I laughed (yes, out loud) when I read that, and his point is very astute. Bain also remarks how the album grows on you—a common review theme for the album. Here is “I Can See Your Future” and those heralding first twelve seconds:

Sarah Martin is cool.

Posted by Joseph on Wednesday, December 22, Anno Domini 2010
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Thursday, December 2, A.D. 2010
The Gods of the Copybook Headings

My father recently sent me a Kipling poem, “The Gods of the Copybook Headings.” I found the fact curious until I discovered that Glenn Beck has popularized the poem in the past year. Beck is an odd ball—he converted to Mormonism, after all—but I am glad that he seems to be successful in renewing Americans’ interest in the great treasure of the recent West. If only we could get another talking head to get Americans to read Plato, Aristotle, Epictetus, Cicero, Seneca, and other worthy ancients. It could happen. Who knows? Even some evangelicals are beginning to read Ignatius, Irenaeus, Augustine, and the fathers. Are we entering into another age of ressourcement?

As I pass through my incarnations in every age and race,
I make my proper prostrations to the Gods of the Market Place.
Peering through reverent fingers I watch them flourish and fall,
And the Gods of the Copybook Headings, I notice, outlast them all.

We were living in trees when they met us. They showed us each in turn
That Water would certainly wet us, as Fire would certainly burn:
But we found them lacking in Uplift, Vision and Breadth of Mind,
So we left them to teach the Gorillas while we followed the March of Mankind.

We moved as the Spirit listed. They never altered their pace,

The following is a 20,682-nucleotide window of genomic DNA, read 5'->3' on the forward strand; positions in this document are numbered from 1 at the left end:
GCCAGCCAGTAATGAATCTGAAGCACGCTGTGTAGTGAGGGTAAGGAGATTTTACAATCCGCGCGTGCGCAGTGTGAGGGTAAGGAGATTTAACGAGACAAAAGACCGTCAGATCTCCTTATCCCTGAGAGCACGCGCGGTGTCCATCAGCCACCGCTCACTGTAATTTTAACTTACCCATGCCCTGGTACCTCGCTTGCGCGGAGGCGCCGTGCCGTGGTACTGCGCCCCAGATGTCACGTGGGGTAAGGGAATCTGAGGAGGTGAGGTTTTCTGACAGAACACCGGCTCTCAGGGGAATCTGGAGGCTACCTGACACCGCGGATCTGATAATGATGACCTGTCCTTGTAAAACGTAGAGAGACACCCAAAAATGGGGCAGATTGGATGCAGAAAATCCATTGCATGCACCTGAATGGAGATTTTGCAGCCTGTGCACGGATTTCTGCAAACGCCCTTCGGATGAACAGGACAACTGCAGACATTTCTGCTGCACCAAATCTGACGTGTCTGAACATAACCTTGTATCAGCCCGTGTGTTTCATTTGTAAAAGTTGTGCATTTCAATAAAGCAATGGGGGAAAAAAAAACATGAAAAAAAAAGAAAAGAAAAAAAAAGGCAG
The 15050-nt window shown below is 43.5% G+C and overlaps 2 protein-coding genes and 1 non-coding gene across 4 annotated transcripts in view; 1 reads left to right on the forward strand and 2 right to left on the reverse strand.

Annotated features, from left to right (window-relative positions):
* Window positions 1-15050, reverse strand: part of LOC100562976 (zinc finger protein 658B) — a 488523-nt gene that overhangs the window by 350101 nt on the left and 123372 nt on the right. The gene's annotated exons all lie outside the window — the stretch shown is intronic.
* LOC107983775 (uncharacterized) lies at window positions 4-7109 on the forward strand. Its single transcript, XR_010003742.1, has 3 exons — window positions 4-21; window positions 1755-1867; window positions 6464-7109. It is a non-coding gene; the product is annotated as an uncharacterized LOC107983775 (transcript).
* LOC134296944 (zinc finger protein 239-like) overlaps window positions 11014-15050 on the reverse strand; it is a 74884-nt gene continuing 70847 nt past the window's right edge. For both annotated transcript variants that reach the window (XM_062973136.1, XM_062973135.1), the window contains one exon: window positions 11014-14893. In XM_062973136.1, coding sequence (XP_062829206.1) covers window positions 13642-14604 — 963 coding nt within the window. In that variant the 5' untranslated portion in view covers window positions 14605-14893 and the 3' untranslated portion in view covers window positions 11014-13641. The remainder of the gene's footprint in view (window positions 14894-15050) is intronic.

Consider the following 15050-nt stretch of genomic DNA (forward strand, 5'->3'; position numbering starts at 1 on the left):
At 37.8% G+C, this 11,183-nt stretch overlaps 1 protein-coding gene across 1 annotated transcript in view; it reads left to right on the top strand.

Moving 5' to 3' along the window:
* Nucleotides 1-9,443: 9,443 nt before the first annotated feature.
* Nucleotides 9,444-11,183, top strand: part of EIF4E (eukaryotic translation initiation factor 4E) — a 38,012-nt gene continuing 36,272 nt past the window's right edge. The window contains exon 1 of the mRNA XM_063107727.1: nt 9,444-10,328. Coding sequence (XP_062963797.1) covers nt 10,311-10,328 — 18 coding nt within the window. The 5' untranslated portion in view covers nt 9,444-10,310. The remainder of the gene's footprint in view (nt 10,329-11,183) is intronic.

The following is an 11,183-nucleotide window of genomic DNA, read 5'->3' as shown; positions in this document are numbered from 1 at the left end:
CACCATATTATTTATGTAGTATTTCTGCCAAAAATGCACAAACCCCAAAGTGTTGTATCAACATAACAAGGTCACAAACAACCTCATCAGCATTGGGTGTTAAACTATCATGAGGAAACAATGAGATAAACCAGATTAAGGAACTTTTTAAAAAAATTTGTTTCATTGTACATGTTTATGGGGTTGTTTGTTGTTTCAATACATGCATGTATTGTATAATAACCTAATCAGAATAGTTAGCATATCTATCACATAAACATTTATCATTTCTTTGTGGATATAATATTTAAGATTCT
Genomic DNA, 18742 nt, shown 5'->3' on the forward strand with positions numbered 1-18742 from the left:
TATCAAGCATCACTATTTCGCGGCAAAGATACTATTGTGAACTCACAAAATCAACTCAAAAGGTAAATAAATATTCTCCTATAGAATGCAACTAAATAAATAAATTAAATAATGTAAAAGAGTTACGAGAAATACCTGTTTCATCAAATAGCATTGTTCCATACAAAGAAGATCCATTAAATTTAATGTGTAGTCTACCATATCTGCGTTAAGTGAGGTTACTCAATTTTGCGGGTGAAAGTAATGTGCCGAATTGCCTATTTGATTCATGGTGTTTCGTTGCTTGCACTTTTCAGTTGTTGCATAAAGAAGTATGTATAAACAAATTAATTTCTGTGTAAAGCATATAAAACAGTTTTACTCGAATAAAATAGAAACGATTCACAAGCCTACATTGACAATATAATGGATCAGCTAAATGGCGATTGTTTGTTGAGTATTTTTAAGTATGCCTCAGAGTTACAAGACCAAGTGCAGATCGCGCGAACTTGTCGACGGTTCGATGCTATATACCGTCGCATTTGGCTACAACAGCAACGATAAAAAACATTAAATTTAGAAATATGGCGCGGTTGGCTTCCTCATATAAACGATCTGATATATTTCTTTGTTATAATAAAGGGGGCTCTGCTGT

Being neither cloud nor wind-borne like the Gods of the Market Place,
But they always caught up with our progress, and presently word would come
That a tribe had been wiped off its icefield, or the lights had gone out in Rome.

With the Hopes that our World is built on they were utterly out of touch,
They denied that the Moon was Stilton; they denied she was even Dutch;
They denied that Wishes were Horses; they denied that a Pig had Wings;
So we worshipped the Gods of the Market Who promised these beautiful things.

When the Cambrian measures were forming, They promised perpetual peace.
They swore, if we gave them our weapons, that the wars of the tribes would cease.
But when we disarmed They sold us and delivered us bound to our foe,
And the Gods of the Copybook Headings said: “Stick to the Devil you know.”

On the first Feminian Sandstones we were promised the Fuller Life
(Which started by loving our neighbour and ended by loving his wife)
Till our women had no more children and the men lost reason and faith,
And the Gods of the Copybook Headings said: “The Wages of Sin is Death.”

In the Carboniferous Epoch we were promised abundance for all,
By robbing selected Peter to pay for collective Paul;
But, though we had plenty of money, there was nothing our money could buy,
And the Gods of the Copybook Headings said: “If you don’t work you die.”

Then the Gods of the Market tumbled, and their smooth-tongued wizards withdrew
And the hearts of the meanest were humbled and began to believe it was true
That All is not Gold that Glitters, and Two and Two make Four
And the Gods of the Copybook Headings limped up to explain it once more.

As it will be in the future, it was at the birth of Man
There are only four things certain since Social Progress began.
That the Dog returns to his Vomit and the Sow returns to her Mire,
And the burnt Fool’s bandaged finger goes wabbling back to the Fire;

And that after this is accomplished, and the brave new world begins
When all men are paid for existing and no man must pay for his sins,
As surely as Water will wet us, as surely as Fire will burn,
The Gods of the Copybook Headings with terror and slaughter return!

The Indian born Joseph Rudyard Kipling is among the many men who justify the existence of the English nation. Since the Romans, what other people have adjusted so well to every corner of the world that they inhabited? Other men may colonize ghettos, rob savage natives, and mark their limited niches, but the English people create new worlds that are proper civilizational progeny. How unfortunate it is to see the children of Alfred the Great squander their inheritance.

Posted by Joseph on Thursday, December 2, Anno Domini 2010